Plan to sacrifice forest for sugar puts economy before ecosphere in Uganda
As Uganda grapples with an acute shortage of sugar that has caused prices to more than double in a year, President Yoweri Museveni has deemed the timing perfect to resurrect his plan to convert a quarter of a major natural forest into a sugarcane plantation.
Underlying Museveni’s plan is an obvious conflict of economic and environmental imperatives. Environmental authorities say that Uganda, with the world’s third-fastest growing population, loses 2% of its forest cover annually; 10% of this vanishes from protected areas like Mabira, thanks to logging and human settlement. The National Forestry Authority (NFA) highlights warnings by some experts that, at the current rate, the country could have no forests by 2050.
But Museveni last week told local leaders that the Sugar Corporation of Uganda Limited (SCOUL), would be given about 7,100 hectares of the 30,000-hectare Mabira forest to expand its cane plantations. The move, which has been condemned by conservation groups and the political opposition, is not new. In 2007, three people died during demonstrations against Museveni’s intention to turn over the land, located 55km east of the capital Kampala, to SCOUL.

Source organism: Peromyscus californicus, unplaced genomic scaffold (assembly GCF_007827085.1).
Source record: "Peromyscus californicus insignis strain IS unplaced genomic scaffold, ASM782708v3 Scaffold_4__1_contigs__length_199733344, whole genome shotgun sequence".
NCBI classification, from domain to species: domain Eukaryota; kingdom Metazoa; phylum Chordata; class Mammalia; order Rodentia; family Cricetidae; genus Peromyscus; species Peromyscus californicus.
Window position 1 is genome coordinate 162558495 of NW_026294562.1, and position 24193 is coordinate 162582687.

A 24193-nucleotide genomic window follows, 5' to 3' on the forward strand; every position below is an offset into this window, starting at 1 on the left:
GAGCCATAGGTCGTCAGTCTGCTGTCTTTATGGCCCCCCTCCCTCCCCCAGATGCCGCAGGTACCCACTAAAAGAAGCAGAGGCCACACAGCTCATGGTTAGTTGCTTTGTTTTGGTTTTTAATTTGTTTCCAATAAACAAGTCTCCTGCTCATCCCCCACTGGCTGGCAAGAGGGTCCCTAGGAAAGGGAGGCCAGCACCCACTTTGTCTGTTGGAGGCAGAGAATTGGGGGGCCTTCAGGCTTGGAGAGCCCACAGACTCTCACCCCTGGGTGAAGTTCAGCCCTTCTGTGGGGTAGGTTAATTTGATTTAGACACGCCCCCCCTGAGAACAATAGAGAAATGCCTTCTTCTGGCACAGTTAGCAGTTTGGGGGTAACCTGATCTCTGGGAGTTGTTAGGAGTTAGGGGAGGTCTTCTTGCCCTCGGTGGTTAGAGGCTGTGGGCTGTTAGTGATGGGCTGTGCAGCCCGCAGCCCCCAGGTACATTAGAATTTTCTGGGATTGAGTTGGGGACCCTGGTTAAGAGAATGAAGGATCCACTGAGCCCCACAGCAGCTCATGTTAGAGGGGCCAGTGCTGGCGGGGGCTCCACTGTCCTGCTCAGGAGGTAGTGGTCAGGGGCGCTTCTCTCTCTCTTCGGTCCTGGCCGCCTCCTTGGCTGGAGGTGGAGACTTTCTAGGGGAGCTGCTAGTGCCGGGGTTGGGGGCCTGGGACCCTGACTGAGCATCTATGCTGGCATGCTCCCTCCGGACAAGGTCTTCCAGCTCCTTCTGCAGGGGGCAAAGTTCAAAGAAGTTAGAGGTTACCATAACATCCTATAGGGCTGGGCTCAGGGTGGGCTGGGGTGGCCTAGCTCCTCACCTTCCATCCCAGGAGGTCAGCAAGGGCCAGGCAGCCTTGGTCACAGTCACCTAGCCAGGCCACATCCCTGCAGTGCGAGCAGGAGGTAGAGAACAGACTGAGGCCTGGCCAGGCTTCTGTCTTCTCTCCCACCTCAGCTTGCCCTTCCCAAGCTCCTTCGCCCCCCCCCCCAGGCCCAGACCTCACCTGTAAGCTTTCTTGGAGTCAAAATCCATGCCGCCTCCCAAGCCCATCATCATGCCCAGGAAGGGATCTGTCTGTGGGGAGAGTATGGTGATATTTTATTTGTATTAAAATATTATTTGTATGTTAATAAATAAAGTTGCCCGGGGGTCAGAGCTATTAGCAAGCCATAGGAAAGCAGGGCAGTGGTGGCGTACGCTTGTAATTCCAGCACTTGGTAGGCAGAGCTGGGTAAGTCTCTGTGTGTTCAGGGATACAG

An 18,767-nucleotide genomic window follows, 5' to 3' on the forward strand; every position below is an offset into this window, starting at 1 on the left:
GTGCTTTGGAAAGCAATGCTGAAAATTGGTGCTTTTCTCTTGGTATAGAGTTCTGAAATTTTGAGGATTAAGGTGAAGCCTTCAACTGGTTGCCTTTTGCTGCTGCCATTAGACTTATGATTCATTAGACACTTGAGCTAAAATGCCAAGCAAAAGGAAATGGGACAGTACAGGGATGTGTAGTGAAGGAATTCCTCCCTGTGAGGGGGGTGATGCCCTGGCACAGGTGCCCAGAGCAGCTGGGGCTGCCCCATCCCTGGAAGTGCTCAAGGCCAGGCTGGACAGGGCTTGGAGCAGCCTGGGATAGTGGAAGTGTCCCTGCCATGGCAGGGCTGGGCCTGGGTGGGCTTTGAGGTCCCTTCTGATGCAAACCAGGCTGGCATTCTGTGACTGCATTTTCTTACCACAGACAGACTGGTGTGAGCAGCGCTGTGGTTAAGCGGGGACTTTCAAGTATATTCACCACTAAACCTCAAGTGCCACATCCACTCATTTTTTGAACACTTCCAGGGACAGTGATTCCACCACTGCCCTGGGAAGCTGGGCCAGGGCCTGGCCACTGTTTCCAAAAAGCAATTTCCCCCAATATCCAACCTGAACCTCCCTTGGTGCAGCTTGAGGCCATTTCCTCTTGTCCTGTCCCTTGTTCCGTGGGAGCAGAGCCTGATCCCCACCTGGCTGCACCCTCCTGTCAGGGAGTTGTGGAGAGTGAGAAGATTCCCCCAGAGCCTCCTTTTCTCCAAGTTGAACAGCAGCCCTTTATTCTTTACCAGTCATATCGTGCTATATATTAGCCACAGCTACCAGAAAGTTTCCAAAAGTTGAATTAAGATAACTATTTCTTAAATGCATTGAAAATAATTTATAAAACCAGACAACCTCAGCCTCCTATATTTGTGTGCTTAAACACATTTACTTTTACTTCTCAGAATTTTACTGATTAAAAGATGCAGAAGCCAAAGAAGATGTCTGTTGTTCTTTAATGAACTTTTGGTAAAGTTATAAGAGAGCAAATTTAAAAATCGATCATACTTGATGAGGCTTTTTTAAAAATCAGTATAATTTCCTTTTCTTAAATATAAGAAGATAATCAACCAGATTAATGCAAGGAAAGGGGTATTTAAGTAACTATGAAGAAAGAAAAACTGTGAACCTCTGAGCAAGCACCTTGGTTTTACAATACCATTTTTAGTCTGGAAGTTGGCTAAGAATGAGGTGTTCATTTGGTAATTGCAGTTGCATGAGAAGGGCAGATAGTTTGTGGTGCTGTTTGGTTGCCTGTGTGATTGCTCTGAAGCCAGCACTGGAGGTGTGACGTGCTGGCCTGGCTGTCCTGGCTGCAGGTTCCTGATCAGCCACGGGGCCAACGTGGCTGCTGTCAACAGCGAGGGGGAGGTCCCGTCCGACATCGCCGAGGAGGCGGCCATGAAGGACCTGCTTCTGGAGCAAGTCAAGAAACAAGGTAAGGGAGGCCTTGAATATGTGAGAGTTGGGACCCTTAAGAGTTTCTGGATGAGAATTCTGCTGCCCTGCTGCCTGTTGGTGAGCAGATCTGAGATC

Critics point out that Uganda has a lot of unencumbered land elsewhere, where the company can grow sugarcane. Conservation groups and forestry experts have long warned that destroying even part of the forest’s diversity would affect the region’s microclimate, lead to a loss of fauna and flora, and affect the already falling water levels of Lake Victoria and the Nile, which would affect the country’s floundering hydropower stations.
Ideally, there should be no need to choose between economic growth and the environment in an age abuzz with “sustainable development”. Museveni can’t be faulted for wanting millions more in the treasury coffers – especially if it is going to put medicines in health centres or agricultural inputs in peasant households. But it beggars belief that the president, whose spokesman describes him as “an environmentalist”, should trade protected forest hectares for tax revenues.
The last attempt to give away the forest was reportedly abandoned after pressure from the World Bank. Announcing the government’s retreat in 2007, Ezra Suruma, the finance minister at the time, said: “We have committed ourselves to conserving Mabira forest. There is other land in Uganda suitable for sugarcane growing.” Clearly the government’s position has changed.
Add YOUR Voice to those opposing the destruction of Uganda’s “protected” national forests by redirecting the growth of the sugarcane industry to less environmentally sensitive areas. The signed petition will be delivered by representatives of Humanity Healing International’s Ugandan-based Community Based Organizations to President Yoweri Museveni and ranking parliamentary officials of Museveni’s political party, the National Resistance Movement, NRM. The petition will also be sent to Robert B. Zoellick, President of the World Bank.
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